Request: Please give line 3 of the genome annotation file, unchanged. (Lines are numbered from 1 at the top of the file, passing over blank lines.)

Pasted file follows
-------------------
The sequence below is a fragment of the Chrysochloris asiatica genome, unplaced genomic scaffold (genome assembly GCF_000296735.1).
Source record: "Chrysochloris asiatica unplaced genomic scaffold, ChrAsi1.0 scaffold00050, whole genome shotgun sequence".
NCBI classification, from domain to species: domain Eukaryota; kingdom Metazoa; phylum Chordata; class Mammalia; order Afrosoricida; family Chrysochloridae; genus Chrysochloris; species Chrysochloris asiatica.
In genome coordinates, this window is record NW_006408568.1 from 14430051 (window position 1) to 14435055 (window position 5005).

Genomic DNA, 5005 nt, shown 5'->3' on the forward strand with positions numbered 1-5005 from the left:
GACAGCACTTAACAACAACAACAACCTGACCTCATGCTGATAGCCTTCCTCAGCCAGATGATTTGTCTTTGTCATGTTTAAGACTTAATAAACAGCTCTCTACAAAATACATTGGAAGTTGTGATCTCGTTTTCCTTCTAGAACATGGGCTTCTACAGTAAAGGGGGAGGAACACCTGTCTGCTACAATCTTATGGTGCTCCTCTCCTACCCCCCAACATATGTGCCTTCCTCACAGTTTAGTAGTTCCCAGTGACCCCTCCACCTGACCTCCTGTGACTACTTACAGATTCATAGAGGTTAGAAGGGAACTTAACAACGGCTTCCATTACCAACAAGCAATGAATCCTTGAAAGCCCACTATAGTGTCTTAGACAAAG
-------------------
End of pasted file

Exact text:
NCBI classification, from domain to species: domain Eukaryota; kingdom Metazoa; phylum Chordata; class Mammalia; order Afrosoricida; family Chrysochloridae; genus Chrysochloris; species Chrysochloris asiatica.